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Review: Nightwing: The New Order #5


Overview: The Titans steal Jake out from the Crusader’s base and take him to Metropolis, to weaponize his powers and reverse Nightwing’s decision from ten years ago.

 

Synopsis (spoilers ahead): At the Crusader HQ, Kate Kane grills Mr. Terrific’s younger daughter, Liz Holt for sending the Titans Jake Grayson’s biological information. Before the interrogation goes further, though, the alarm sounds from the Titan’s intrusion to rescue Jake.

 

In the lab, a huge Mr. Freeze holds off the Titans and promises that Jake is being taken care of well. Blue Lantern Lois and Kory disable Freeze, and the team grabs Jake. However, Wally loses his speed powers because of the darts Freeze hit him with. The team runs frantically, Lois using her enormous willpower to force the Blue Ring to do a very Green Lantern type of explosion. Freeze frees himself, and creates himself a spider form to pursue them. Jake manifests his powers to blast through the door for them, while Liz Holt prevents Kate Kane from sniping the team. Lois lifts the team away in her blue power as Liz is taken into custody.

 

At the base the Titans plan to take Jake to Metropolis, but Dick says that even though he sees changes must be made to his system, like removing stasis as an option, he still believes that powers are not good for the world. He plans to hide out in a different country with Jake. However, Kori and Jake disagree, wanting to use Jake’s powers to reverse the Metropolis power-drain explosion. To prevent any further conflict, Lois knocks him out.

 

In a van to Metropolis, Dick wakes up to Jake arguing with Kory. Clearly, the boy doesn’t trust his mother anymore, but does want his father with him despite their disagreement. A gang of thugs surround the van, but Superman, armed with bulletproof costume and mechanical assists for strength, rescues the group. He and Lois kiss deeply, and then Clark welcomes them to his lab with a robot-armed Lex Luthor. Clark speaks with Jake about how he came to work with Lex, and we discover that a mind controlled Superman burned Batman to death with his heat vision.

 

In a cell below, Dick makes a call to Kate Kane, offering to end the situation for good.

 

Analysis: The beautifully rendered future world of The New Order is coming to the climax of this story. Higgins has done a good job of setting up all the plot threads for a confrontation between Dick and Jake, but it feels a bit like a dip in tension which seems to be a strange choice for the second to last issue. It’s quite possible that Higgins is trying to setup a sequel as well, but fan reaction, while positive, doesn’t seem like it quite justifies making another ongoing. Perhaps another miniseries, but we’ll have to wait and see. For now, while it’s really great to see this version of an older Superman (and Lois Lane, in some really nicely handled dialogue in their reunion), the story seems a bit oddly paced. Two main beats occur in this issue – the escape from the Crusader HQ with Jake, and the trip to Metropolis to meet Superman and Lex Luthor.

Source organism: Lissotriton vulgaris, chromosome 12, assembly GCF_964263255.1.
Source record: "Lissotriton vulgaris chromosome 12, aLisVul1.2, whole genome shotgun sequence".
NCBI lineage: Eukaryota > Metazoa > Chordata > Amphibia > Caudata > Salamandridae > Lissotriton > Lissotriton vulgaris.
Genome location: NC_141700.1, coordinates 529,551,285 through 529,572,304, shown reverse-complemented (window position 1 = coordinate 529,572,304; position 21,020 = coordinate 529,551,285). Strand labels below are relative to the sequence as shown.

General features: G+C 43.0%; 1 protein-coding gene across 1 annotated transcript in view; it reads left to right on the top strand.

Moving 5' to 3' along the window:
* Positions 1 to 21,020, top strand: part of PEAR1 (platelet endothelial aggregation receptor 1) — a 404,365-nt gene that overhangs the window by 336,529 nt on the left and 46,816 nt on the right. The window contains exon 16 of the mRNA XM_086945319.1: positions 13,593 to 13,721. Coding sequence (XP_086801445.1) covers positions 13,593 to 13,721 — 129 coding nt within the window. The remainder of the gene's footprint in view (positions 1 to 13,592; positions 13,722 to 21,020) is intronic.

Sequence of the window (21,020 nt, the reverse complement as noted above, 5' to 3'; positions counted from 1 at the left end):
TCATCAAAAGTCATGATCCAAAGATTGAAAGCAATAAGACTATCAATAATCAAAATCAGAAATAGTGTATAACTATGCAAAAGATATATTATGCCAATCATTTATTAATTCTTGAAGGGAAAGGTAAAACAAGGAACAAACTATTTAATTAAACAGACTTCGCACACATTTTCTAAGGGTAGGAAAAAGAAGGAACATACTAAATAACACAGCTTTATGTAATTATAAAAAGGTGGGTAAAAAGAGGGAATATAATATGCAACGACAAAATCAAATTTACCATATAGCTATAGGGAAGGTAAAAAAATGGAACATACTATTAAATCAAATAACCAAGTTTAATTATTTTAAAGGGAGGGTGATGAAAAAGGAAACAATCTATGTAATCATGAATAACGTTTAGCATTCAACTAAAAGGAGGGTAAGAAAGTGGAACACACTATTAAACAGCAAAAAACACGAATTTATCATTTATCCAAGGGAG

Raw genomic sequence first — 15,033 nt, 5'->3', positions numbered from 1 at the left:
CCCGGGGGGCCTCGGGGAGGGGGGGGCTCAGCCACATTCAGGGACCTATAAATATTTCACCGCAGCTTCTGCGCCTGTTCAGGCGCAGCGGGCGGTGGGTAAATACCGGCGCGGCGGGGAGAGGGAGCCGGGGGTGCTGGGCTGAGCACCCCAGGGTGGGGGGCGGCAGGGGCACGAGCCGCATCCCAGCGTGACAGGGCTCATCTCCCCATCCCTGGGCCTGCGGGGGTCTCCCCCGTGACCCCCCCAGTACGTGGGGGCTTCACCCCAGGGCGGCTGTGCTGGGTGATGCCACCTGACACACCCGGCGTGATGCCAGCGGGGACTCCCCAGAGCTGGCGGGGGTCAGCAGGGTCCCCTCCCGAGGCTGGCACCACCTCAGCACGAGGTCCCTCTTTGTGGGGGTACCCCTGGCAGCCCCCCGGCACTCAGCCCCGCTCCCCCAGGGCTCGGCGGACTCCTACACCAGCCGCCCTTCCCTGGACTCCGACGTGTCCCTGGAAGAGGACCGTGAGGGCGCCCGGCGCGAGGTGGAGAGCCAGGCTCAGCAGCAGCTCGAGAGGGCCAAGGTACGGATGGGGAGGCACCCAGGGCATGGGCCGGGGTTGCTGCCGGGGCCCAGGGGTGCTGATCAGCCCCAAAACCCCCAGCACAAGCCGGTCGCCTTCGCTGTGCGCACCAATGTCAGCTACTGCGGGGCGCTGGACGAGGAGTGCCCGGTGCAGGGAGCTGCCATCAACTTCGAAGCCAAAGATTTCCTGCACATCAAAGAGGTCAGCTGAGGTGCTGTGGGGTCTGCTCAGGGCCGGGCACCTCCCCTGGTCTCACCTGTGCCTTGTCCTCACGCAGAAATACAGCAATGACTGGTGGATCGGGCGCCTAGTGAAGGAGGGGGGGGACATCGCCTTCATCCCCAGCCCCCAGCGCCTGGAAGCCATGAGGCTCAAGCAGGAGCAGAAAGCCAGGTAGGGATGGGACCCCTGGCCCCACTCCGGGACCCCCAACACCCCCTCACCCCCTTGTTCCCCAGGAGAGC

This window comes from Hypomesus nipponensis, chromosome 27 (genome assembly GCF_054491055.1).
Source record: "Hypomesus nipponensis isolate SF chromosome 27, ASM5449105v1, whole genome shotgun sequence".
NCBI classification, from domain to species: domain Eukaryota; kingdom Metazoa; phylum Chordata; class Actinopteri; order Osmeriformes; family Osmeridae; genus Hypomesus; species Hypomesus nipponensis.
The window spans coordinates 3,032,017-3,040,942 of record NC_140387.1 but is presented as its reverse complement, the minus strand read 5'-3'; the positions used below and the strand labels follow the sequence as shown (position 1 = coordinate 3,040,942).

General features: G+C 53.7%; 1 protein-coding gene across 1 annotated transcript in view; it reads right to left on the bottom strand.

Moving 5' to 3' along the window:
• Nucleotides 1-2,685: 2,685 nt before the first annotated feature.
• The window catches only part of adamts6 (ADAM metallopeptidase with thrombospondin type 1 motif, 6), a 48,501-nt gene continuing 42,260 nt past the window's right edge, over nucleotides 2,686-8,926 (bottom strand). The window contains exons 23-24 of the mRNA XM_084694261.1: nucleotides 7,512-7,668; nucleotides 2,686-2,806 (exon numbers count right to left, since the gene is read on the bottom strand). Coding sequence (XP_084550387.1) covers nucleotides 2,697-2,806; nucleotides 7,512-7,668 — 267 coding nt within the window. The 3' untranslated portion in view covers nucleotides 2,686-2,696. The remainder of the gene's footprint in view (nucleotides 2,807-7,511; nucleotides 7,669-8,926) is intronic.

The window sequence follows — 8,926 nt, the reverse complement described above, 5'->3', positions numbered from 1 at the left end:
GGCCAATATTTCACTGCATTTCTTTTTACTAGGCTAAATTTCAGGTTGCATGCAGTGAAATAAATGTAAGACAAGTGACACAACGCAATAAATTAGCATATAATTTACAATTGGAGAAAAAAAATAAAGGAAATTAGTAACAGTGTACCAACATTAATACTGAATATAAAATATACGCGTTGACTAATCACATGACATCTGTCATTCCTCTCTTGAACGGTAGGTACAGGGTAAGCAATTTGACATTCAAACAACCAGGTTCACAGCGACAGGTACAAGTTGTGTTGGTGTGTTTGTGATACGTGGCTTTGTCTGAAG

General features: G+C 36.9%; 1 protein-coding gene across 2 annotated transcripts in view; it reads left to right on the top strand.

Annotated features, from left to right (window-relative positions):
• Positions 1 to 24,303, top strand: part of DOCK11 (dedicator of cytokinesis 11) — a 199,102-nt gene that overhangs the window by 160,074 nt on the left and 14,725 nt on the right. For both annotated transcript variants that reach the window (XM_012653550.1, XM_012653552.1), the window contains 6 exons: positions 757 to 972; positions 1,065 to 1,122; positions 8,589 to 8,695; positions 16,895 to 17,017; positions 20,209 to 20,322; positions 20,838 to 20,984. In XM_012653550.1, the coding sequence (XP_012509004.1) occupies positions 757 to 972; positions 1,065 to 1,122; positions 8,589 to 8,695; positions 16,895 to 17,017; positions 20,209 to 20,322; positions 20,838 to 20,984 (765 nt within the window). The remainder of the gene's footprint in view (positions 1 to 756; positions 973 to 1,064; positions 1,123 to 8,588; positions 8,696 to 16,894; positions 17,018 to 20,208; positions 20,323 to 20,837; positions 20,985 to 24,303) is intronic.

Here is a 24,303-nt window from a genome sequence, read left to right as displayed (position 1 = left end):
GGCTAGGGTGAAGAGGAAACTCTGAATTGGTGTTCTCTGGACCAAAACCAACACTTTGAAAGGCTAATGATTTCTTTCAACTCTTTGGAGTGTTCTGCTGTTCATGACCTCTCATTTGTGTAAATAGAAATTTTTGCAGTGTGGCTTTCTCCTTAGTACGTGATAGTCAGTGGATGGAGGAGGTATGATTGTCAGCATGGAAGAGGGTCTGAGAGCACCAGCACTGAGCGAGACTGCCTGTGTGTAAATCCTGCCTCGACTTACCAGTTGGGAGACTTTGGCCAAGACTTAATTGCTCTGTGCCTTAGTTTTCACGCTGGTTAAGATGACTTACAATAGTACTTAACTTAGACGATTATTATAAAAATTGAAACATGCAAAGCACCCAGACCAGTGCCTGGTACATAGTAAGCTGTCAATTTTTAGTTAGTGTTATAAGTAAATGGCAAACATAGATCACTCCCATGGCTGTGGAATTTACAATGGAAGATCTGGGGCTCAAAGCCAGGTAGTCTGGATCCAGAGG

Since Jake is our main perspective character, despite the series being called “Nightwing,” the philosophical argument is pretty complicated. Dick’s call to Kate in the end is framed as a betrayal, with deep shadows. Higgins has been very careful not to paint any of the characters involved as black villains, except possible Mr. Freeze, who acts more as a force of nature than a malicious entity (despite his terrifying designs by McCarthy), but Dick’s actions out of fear and bitterness are framed with much more reservation than Jake’s perhaps naive, but hopeful and positive decision to bring back freedom to use or abuse powers. An interesting choice, given the connection to gun control that Higgins made in interviews when the first issue was released.

 

The relationships between the characters are still delightful, but not given enough space to really form the core of the series’ appeal, which seems to be more centered on the beautiful artistry of Trevor McCarthy and the conceptual framework of the father/son philosophical conflict. Without that space, the conflict feels a bit thin. Moments like the connections between Jake and Alfred in the first two issues, or Superman and Lois in this issue, are expertly handled, but few and far between. Even the relationship between Dick and Kory, though given space last issue, doesn’t have enough emotion to justify the levels of anger and betrayal that Jake and Dick level at her. All in all, the world of The New Order is carefully designed and lovingly rendered, but needs more emotional power to really make it an alternate universe to be remembered.

 

Final Thoughts: Higgins and McCarthy continue to bring more characters into their future setting, and setup the final confrontation between Nightwing and his son.

 

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